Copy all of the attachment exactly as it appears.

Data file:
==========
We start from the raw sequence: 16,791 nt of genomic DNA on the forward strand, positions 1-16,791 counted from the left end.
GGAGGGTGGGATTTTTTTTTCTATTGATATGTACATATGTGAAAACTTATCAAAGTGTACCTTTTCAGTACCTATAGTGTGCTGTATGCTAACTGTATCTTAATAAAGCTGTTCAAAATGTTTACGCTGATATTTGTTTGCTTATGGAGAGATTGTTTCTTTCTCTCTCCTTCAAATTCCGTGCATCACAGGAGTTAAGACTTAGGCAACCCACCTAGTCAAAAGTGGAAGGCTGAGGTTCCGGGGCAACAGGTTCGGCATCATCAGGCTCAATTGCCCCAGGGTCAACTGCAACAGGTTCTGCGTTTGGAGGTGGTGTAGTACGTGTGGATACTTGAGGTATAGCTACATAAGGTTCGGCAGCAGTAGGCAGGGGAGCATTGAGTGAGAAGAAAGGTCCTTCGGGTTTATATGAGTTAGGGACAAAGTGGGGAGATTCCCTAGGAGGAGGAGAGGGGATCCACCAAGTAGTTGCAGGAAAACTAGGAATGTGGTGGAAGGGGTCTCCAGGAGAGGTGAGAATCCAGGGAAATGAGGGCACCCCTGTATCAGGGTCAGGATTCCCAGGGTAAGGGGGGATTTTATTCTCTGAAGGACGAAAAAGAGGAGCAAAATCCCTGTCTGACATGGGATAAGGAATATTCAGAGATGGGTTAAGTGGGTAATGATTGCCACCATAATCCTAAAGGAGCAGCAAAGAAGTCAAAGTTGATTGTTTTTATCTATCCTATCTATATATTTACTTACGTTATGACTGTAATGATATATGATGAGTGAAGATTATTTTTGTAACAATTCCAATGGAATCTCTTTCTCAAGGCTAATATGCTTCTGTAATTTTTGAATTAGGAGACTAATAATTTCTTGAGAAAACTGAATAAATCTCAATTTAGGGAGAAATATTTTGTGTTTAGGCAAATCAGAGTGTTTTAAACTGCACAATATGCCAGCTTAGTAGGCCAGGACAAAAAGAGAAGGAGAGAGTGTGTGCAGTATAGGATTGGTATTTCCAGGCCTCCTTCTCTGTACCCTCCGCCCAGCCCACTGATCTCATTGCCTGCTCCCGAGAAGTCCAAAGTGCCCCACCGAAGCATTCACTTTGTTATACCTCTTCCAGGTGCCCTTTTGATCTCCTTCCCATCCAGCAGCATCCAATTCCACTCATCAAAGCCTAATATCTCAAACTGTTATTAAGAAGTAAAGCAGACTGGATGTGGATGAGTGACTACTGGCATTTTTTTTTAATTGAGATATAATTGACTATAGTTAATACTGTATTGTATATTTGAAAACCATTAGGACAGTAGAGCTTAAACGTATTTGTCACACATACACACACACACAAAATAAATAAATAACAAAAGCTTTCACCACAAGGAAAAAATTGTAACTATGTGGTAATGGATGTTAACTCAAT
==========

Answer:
We start from the raw sequence: 16,791 nt of genomic DNA on the forward strand, positions 1-16,791 counted from the left end.
GGAGGGTGGGATTTTTTTTTCTATTGATATGTACATATGTGAAAACTTATCAAAGTGTACCTTTTCAGTACCTATAGTGTGCTGTATGCTAACTGTATCTTAATAAAGCTGTTCAAAATGTTTACGCTGATATTTGTTTGCTTATGGAGAGATTGTTTCTTTCTCTCTCCTTCAAATTCCGTGCATCACAGGAGTTAAGACTTAGGCAACCCACCTAGTCAAAAGTGGAAGGCTGAGGTTCCGGGGCAACAGGTTCGGCATCATCAGGCTCAATTGCCCCAGGGTCAACTGCAACAGGTTCTGCGTTTGGAGGTGGTGTAGTACGTGTGGATACTTGAGGTATAGCTACATAAGGTTCGGCAGCAGTAGGCAGGGGAGCATTGAGTGAGAAGAAAGGTCCTTCGGGTTTATATGAGTTAGGGACAAAGTGGGGAGATTCCCTAGGAGGAGGAGAGGGGATCCACCAAGTAGTTGCAGGAAAACTAGGAATGTGGTGGAAGGGGTCTCCAGGAGAGGTGAGAATCCAGGGAAATGAGGGCACCCCTGTATCAGGGTCAGGATTCCCAGGGTAAGGGGGGATTTTATTCTCTGAAGGACGAAAAAGAGGAGCAAAATCCCTGTCTGACATGGGATAAGGAATATTCAGAGATGGGTTAAGTGGGTAATGATTGCCACCATAATCCTAAAGGAGCAGCAAAGAAGTCAAAGTTGATTGTTTTTATCTATCCTATCTATATATTTACTTACGTTATGACTGTAATGATATATGATGAGTGAAGATTATTTTTGTAACAATTCCAATGGAATCTCTTTCTCAAGGCTAATATGCTTCTGTAATTTTTGAATTAGGAGACTAATAATTTCTTGAGAAAACTGAATAAATCTCAATTTAGGGAGAAATATTTTGTGTTTAGGCAAATCAGAGTGTTTTAAACTGCACAATATGCCAGCTTAGTAGGCCAGGACAAAAAGAGAAGGAGAGAGTGTGTGCAGTATAGGATTGGTATTTCCAGGCCTCCTTCTCTGTACCCTCCGCCCAGCCCACTGATCTCATTGCCTGCTCCCGAGAAGTCCAAAGTGCCCCACCGAAGCATTCACTTTGTTATACCTCTTCCAGGTGCCCTTTTGATCTCCTTCCCATCCAGCAGCATCCAATTCCACTCATCAAAGCCTAATATCTCAAACTGTTATTAAGAAGTAAAGCAGACTGGATGTGGATGAGTGACTACTGGCATTTTTTTTTAATTGAGATATAATTGACTATAGTTAATACTGTATTGTATATTTGAAAACCATTAGGACAGTAGAGCTTAAACGTATTTGTCACACATACACACACACACAAAATAAATAAATAACAAAAGCTTTCACCACAAGGAAAAAATTGTAACTATGTGGTAATGGATGTTAACTCAAT